September 16, 2012

New Bloggers: Week 4

We have reached the end of the new blogger initiation and I'm so proud of everyone who participated, whether they made it to week 4 or not.  I'm keeping track of the introductory posts on the #matheme page.  The prompts they have been getting are really great.  I will post a link to all of them soon, even if you're not a new blogger they are great to think on and share about.

Carl Edgren @carledgren has a blog named Teaching Systematically. The fourth post for the Blogging Initiation is titled I believe in public education and the author sums it up as follows: "This post deviates from the blogger initiation posts and instead talks about the Chicago Teacher's Union Strike. It's not about the money! Don't believe the media and the politicians that try to spin everything against the teachers. We are fighting to save public education and provide the learning experience the students deserve!" A memorable quotation from the post is: "I'm fighting for public education."

Mary Dooms has a blog named Curiouser and Curiouser. The fourth post for the Blogging Initiation is titled Educating parents and students on standards based grading and the author sums it up as follows: "Parents and students are accustomed to a gradebook that captures the end result. They need time to digest the idea that a grade book can be thought of as a running record of student progress." A memorable quotation from the post is: (Continuing to educate students about SBG) "hit home today when a student said to me, “Rumor has it you are counting a pre-test as a grade."

Heather Kohn @heather_kohn has a blog named Growing Exponentially. The fourth post for the Blogging Initiation is titled You've Got It! and the author sums it up as follows: "In my classroom, I use two sayings frequently... one that I love and one that I wish I could stop saying. I explain why I love the one I do and why I need to stop confusing students with the other one." A memorable quotation from the post is: "When I say “You’ve got it!” students hear and feel that they know something well enough to explain it to others."

Chris Rime @chrisrime has a blog named Partially Derivative. The fourth post for the Blogging Initiation is titled NBI #4 — In which the intrepid blogger realizes that time flies! and the author sums it up as follows: "A lot of rambling, punctuated by possibly-meaningful insights. An awesome motorcycle ad is presented. A nifty psychological trick for inviting questions is provided." A memorable quotation from the post is: "This will come as no surprise to anyone in the room, but… a week goes by tremendously quickly!"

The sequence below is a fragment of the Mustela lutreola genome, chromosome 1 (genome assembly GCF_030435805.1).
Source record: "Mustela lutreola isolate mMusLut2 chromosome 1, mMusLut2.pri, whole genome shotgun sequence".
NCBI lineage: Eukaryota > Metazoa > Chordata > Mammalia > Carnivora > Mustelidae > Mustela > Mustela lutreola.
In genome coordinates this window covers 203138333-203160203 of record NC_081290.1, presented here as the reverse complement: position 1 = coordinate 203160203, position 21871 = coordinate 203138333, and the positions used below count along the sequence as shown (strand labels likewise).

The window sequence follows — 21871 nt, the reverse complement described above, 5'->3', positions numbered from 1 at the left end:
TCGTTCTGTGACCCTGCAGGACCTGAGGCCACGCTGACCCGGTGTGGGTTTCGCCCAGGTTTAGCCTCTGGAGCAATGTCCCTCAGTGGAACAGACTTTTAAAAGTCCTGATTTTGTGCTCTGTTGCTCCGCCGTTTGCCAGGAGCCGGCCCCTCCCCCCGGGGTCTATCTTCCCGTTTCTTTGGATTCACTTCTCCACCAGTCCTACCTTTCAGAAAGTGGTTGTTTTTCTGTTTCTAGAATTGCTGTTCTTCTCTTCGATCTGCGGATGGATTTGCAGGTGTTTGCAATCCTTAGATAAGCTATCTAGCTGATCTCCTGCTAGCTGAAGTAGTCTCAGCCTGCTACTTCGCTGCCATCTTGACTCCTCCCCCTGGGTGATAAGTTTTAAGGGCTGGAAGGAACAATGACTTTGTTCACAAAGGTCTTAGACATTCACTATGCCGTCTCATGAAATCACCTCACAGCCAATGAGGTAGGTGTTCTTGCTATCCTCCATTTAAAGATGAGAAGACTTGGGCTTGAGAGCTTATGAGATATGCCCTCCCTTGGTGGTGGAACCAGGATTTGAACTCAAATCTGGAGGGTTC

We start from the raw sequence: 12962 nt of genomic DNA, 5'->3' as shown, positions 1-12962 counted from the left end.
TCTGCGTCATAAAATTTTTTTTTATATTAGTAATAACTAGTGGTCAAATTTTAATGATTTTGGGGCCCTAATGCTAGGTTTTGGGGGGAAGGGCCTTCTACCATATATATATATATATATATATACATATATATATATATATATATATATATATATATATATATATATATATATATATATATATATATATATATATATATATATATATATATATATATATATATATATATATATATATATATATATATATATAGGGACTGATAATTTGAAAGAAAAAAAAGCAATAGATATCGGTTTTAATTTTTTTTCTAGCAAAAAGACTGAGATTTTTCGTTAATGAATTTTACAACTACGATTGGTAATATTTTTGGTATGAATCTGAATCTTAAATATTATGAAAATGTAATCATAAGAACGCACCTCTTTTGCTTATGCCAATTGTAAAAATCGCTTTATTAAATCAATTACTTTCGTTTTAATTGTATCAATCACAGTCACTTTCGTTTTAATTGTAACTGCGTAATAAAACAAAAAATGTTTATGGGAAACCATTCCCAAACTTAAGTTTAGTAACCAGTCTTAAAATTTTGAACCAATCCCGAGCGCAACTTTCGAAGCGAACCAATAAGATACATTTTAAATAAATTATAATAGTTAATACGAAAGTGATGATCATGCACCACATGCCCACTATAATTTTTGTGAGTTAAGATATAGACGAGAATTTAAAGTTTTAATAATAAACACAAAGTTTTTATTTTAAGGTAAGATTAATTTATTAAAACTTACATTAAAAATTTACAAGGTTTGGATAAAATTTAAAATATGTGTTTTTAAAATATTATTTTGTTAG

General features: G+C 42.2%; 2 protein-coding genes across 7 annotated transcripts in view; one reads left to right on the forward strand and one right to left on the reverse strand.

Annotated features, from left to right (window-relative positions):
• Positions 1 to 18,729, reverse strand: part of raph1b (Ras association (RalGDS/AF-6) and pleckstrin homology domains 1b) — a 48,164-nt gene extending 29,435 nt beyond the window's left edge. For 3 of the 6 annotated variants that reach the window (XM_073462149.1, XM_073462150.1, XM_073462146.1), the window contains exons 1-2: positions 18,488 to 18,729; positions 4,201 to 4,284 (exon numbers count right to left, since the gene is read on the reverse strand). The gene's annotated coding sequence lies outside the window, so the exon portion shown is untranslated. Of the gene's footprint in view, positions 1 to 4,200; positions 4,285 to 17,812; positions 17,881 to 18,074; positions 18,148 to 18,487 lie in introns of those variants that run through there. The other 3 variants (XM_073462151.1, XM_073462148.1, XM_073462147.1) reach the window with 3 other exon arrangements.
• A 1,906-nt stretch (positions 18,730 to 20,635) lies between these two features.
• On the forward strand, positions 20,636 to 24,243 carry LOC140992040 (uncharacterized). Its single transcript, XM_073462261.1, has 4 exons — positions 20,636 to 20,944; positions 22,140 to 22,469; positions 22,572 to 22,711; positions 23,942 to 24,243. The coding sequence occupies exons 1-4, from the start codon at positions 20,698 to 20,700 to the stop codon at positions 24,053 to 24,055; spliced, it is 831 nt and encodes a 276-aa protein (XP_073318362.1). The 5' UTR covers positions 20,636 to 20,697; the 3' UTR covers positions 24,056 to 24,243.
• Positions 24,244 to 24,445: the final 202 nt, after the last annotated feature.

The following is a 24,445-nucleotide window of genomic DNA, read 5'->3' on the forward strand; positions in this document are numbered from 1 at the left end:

Mark Davis @graphpapershirt has a blog named Graph Paper Shirt. The fourth post for the Blogging Initiation is titled My students write commitments and the author sums it up as follows: "In this post I outline how and why my students wrote class commitments instead of class goals for the semester. I also provide a link to the document that the students used for instructions...something I created and shared, which is the whole goal of by blog...creating and sharing instead of just collecting ideas from others." A memorable quotation from the post is: "Students need to learn that actions result in what they desire, not simply writing down “I will get a 90% or better in class this year.”"

barrylewis @2ndarymathedist has a blog named Gleaming Number Rockets. The fourth post for the Blogging Initiation is titled Downbeat Mathematics & Clever Ones and the author sums it up as follows: "Shining a bright light under the hood of mathematics is important if students are to have the chance to develop deep mathematical understanding. I think instruction should be as explicit a possible during introduction and discovery of new ideas and procedures, and only after that should students be acquainted with algorithmic shortcuts, if any exist. By explicit I mean that we and our students should roll up our sleeves, meet the math head-on, and see how beautifully it works." A memorable quotation from the post is: "I think there are ways to teach important aspects of number theory to students even though they are lurching through the developmental moors that lie between concrete and formal thinking."

If you have been reading all of these new blogs, I offer you a heartfelt thanks and some serious kudos.  If you have been a new/returning blogger, congratulations!  You are now initiated.  I have been slacking on blogging lately, but have many posts brewing and now that I've moved and am getting over my start of the year cold I should be back to sharing my own stuff, not just cheering on others.

Next time you are at a loss and need blogging inspiration, check out all the posts and prompts from this month.

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